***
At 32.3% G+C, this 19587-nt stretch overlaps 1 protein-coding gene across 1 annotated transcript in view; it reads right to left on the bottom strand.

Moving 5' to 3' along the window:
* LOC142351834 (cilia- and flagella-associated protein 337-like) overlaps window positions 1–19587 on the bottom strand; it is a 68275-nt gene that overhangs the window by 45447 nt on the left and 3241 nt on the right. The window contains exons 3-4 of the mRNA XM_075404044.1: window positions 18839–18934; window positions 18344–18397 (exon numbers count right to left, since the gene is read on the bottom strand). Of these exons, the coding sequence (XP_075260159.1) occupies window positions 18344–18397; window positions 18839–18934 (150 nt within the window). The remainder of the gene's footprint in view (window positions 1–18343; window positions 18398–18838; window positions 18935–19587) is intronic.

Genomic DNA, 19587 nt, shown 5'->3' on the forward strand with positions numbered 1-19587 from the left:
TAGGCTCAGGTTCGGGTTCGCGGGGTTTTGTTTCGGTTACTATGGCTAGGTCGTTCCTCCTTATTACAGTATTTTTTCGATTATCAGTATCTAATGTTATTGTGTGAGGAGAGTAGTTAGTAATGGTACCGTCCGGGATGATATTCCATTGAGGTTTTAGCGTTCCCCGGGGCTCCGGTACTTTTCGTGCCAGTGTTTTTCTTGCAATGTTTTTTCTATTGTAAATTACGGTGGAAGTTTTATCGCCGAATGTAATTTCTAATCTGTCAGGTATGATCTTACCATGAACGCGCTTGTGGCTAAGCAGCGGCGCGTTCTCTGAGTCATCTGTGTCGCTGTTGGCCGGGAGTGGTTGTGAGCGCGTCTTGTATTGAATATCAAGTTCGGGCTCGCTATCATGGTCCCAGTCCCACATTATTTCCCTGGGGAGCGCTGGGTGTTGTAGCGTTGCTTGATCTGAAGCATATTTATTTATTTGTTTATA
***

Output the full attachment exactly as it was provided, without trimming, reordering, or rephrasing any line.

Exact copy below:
At 32.3% G+C, this 19587-nt stretch overlaps 1 protein-coding gene across 1 annotated transcript in view; it reads right to left on the bottom strand.

Moving 5' to 3' along the window:
* LOC142351834 (cilia- and flagella-associated protein 337-like) overlaps window positions 1–19587 on the bottom strand; it is a 68275-nt gene that overhangs the window by 45447 nt on the left and 3241 nt on the right. The window contains exons 3-4 of the mRNA XM_075404044.1: window positions 18839–18934; window positions 18344–18397 (exon numbers count right to left, since the gene is read on the bottom strand). Of these exons, the coding sequence (XP_075260159.1) occupies window positions 18344–18397; window positions 18839–18934 (150 nt within the window). The remainder of the gene's footprint in view (window positions 1–18343; window positions 18398–18838; window positions 18935–19587) is intronic.

Genomic DNA, 19587 nt, shown 5'->3' on the forward strand with positions numbered 1-19587 from the left:
TAGGCTCAGGTTCGGGTTCGCGGGGTTTTGTTTCGGTTACTATGGCTAGGTCGTTCCTCCTTATTACAGTATTTTTTCGATTATCAGTATCTAATGTTATTGTGTGAGGAGAGTAGTTAGTAATGGTACCGTCCGGGATGATATTCCATTGAGGTTTTAGCGTTCCCCGGGGCTCCGGTACTTTTCGTGCCAGTGTTTTTCTTGCAATGTTTTTTCTATTGTAAATTACGGTGGAAGTTTTATCGCCGAATGTAATTTCTAATCTGTCAGGTATGATCTTACCATGAACGCGCTTGTGGCTAAGCAGCGGCGCGTTCTCTGAGTCATCTGTGTCGCTGTTGGCCGGGAGTGGTTGTGAGCGCGTCTTGTATTGAATATCAAGTTCGGGCTCGCTATCATGGTCCCAGTCCCACATTATTTCCCTGGGGAGCGCTGGGTGTTGTAGCGTTGCTTGATCTGAAGCATATTTATTTATTTGTTTATA